I told myself I had Alanna's temper, and Kel's height. Once when I got my hair cut I described how I wanted it as Kel's hair is described. I wanted to be as determined and strong and brave as they were. I still do.

“Girls are 50% of the population. We deserve to represent 50% of the heroes.” ~Tamora Pierce

(Seriously, these books are amazing, and you should buy/get them. If you're buying, please note that more recent covers are different and not as cool. The books still are.)

Roll of Thunder, Hear my Cry by Mildred D. Taylor (12?)


Part of a series of books centered around several generations of a black family in the American South during the 1930s, this one is my favourite. The narrator is young Cassie Logan, up until now relatively sheltered by her family from racism.

This book taught me about history, yes, but more than that I learned about unfairness and having no good options and strength and perseverance despite it all.

Caddie Woodlawn by Carol Ryrie Brink (8)


"The adventures of an eleven-year-old tomboy growing up on the Wisconsin frontier in the mid-nineteenth century."
To be honest, I read this book so long ago that I barely remember the plot - but I do remember that I loved it, and the unconventional, free-spirited Caddie. I remember that I thought she was so cool, and I remember that some parts made me so sad I wanted to cry. This book was written in 1936 but it is still fantastic today.

Ella Enchanted by Gail Carson Levine (8)


Bound by a childhood "blessing" to obey every command she is given, Ella grows up struggling to simply get along. But she isn't whiny or shallow - she's witty, determined and genuinely kind, with an impressive strength of will.

Don't judge this book by the movie. It is amazing and sweet and clever and Ella is such a wily girl, smart and determined beyond anything.

The Girl with the Silver Eyes by Willo Davis Roberts (9) 


Nine year old Katie Welker has always been odd, but when she moves to the city she finally has the chance to track down the four others like her and figure out the origin of their strange powers.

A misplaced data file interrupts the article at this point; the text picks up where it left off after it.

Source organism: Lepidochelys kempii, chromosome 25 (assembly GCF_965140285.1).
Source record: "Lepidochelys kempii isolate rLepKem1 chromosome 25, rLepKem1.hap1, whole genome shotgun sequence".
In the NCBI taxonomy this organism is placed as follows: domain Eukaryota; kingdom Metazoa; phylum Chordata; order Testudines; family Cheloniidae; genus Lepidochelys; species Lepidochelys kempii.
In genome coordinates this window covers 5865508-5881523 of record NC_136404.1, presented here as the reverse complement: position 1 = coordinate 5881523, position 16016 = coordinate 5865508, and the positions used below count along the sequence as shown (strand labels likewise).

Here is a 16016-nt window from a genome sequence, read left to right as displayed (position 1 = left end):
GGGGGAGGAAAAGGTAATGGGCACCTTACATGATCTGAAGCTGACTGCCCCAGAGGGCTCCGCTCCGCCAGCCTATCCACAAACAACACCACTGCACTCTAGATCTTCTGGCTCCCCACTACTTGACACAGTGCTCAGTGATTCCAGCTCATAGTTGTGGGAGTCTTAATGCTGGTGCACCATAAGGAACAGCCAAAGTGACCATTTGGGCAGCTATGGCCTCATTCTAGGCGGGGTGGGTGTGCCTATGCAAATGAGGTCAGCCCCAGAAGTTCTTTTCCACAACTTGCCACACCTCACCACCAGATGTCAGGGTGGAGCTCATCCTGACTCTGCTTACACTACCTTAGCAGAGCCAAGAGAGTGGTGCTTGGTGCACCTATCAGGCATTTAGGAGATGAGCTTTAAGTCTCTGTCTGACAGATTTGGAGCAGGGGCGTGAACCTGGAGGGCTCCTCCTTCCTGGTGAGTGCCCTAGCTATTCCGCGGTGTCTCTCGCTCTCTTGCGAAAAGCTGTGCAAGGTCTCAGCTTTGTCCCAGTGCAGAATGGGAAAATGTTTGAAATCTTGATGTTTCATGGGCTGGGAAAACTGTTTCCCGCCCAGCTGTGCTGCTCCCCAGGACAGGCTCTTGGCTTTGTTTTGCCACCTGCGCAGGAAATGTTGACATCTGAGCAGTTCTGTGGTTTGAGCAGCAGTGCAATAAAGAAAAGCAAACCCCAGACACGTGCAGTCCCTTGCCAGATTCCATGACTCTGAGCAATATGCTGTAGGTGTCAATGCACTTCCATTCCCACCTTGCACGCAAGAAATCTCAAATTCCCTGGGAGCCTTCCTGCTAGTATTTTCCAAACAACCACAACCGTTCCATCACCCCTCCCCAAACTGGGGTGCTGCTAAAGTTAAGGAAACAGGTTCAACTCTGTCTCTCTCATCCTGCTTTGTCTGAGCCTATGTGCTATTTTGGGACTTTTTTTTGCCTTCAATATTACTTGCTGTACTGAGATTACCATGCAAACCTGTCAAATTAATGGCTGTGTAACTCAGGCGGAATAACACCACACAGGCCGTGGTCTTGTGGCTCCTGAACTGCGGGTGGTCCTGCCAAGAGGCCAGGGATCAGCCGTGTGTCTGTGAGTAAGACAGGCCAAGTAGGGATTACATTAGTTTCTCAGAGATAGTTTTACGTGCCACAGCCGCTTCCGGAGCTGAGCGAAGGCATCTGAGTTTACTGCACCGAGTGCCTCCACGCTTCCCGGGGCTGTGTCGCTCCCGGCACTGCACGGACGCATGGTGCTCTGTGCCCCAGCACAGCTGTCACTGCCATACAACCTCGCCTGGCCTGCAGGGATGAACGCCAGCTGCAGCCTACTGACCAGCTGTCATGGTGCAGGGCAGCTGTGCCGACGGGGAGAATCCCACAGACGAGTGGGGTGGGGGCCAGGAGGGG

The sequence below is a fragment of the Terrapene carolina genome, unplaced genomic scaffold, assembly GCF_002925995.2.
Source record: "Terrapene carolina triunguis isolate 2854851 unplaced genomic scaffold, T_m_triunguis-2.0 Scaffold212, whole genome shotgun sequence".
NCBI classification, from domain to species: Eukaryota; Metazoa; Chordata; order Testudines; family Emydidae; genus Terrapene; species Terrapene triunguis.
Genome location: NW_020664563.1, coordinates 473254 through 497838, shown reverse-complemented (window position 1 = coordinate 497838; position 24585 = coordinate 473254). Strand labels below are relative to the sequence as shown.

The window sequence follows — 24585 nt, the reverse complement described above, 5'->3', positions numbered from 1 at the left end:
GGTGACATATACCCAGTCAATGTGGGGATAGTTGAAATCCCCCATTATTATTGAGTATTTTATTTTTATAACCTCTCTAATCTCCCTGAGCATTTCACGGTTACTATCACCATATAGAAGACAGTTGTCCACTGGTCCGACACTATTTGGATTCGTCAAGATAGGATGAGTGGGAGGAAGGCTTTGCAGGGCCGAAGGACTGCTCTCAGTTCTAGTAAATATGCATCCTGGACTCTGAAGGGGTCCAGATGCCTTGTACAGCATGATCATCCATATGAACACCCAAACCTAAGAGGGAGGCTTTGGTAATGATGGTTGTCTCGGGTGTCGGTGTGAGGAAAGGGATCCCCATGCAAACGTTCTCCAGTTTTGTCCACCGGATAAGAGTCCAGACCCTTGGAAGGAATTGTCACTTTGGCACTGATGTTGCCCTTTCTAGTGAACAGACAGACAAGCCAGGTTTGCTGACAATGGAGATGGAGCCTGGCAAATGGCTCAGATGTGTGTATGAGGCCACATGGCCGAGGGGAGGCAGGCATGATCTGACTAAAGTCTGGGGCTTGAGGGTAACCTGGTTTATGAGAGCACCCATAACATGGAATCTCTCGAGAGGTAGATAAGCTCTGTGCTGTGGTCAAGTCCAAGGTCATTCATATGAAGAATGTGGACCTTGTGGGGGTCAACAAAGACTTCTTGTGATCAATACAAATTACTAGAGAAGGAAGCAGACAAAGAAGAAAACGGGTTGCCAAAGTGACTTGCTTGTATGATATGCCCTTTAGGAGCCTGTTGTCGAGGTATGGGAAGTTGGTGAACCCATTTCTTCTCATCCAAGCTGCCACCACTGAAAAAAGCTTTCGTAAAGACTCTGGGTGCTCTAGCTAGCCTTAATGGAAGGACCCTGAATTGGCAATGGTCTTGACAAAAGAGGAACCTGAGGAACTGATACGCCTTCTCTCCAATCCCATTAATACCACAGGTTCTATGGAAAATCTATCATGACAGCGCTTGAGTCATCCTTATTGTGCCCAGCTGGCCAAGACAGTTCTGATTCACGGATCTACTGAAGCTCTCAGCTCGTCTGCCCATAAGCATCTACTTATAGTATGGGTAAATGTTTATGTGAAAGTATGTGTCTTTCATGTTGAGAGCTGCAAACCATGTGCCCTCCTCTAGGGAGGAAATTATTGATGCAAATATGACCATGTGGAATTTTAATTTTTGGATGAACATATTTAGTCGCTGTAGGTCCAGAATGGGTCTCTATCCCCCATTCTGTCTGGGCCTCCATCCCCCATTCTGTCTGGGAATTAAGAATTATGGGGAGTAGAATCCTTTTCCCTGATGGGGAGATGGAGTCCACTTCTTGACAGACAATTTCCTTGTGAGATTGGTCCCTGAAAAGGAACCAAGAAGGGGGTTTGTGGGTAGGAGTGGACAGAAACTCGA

Katie is a wonderful role model for kids. She's smart and doesn't take nonsense from anyone - she takes the initiative on her investigations instead. I loved her.
Technically, I was a "normal" kid - normal as you can be while reading roughly 300 books a year as a child of ten, with some of them being in the Dragonlance series (there was a lot in those that I only understood MUCH later). But I always identified better with kids also on the outside of the typical social norm. And that's why I loved this book.

In the end, my biggest advice for those with young female readers is to let them discover on their own. Teach them to love the library, and then let them loose in it. Suggest things and be there to help, but trust them to find the right books for them. Don't look over your 9 year old's shoulder when she ventures into the teen section. Trust.

Because yes, she might come across sex scenes in adult Mercedes Lackey books she requested after reading the teen ones, but what she's too young for will go right over her head. I know. I was there. And I turned out just fine.

What books do you recommend for young girls/boys/anyone? Do you agree with my choices?


  1. I love Dealing with Dragons, though I totally read that series out of order.

    1. That could do interesting things to understanding... but if you loved it, clearly not *too* interesting things!